The city was built by Peter I (Peter the Great), who sought an outlet to the sea and a port for trade through the Baltic. It was built in 1703 in what was then Ingermanland, an area conquered from Sweden during the Northern War. The fortress of Peter and Paul was erected to defend the projected new capital, which was to be a modern city and a "window looking on Europe." Construction was carried out at tremendous human and material cost. The capital was moved from Moscow in 1712, although the land on which the city stood was not formally ceded to Russia until 1721. Italian and French architects planned the city, giving it the spacious, classical beauty that it has retained.

St. Petersburg soon replaced Arkhangelsk as Russia's leading seaport and became an important commercial center. From the second half of the 18th cent., it was also the country's principal industrial center, at first for shipbuilding and engineering and later for textiles. In 1851, a rail link with Moscow was completed. One of the world's most brilliant capitals and cultural centers, St. Petersburg was immortalized in the novels of Pushkin, Turgenev, Dostoyevsky, and Tolstoy. Its apex as an international center of literature, music, theater, and ballet and as the scene of lavish and reckless social life was reached in the late 19th and early 20th cent.

Under the surface, however, the seeds of social upheaval ripened, especially among industrial workers. Secret revolutionary societies arose, and an attempt by city workers to petition the czar precipitated a revolution in 1905. The city was renamed Petrograd in 1914. The workers, soldiers, and sailors of Petrograd also spearheaded the revolutions of Feb. and Oct., 1917. Although it lost much of its former glamour, the city remained the economic and cultural rival of Moscow, which replaced it as capital in 1918. Petrograd was renamed Leningrad in 1924. During World War II, the city was cut off from the rest of the USSR by the fall of Schlüsselburg (now Petrokrepost) to the Germans (Aug., 1941). It was besieged for over two years, during which many hundreds of thousands died of famine and disease. The city's original name was restored in 1991. In the 1990s, the city struggled to convert its heavily military-related industries to civilian purposes.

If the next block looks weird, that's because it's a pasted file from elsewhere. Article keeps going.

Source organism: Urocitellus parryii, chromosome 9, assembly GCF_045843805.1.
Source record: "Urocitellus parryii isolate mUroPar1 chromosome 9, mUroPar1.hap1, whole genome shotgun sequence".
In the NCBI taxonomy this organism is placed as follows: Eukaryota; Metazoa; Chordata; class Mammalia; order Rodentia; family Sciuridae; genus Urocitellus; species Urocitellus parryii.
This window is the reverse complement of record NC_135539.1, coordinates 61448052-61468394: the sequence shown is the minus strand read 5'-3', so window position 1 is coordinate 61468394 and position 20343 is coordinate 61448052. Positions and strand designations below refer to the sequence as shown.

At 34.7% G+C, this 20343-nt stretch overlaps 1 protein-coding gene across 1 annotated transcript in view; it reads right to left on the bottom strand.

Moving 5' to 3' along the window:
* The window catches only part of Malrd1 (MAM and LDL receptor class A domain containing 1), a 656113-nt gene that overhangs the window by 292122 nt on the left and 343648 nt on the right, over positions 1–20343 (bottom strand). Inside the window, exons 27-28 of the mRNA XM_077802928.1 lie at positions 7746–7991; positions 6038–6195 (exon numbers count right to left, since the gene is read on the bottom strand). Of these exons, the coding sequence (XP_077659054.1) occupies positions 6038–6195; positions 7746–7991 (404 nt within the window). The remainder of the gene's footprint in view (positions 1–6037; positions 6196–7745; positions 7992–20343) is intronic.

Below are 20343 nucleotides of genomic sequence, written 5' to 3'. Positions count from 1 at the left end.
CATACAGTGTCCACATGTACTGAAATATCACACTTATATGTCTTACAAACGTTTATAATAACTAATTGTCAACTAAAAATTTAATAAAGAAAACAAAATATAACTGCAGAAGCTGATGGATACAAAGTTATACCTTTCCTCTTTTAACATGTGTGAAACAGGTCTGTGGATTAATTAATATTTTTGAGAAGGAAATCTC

See K. Clark, Petersburg: Crucible of Cultural Revolution (1998); W. B. Lincoln, Sunlight at Midnight: St. Petersburg and the Rise of Modern Russia (2001); D. M. Glantz, The Battle for Leningrad, 1941–1944 (2002); A. Reid, Leningrad: The Epic Siege of World War II, 1941–1944 (2011).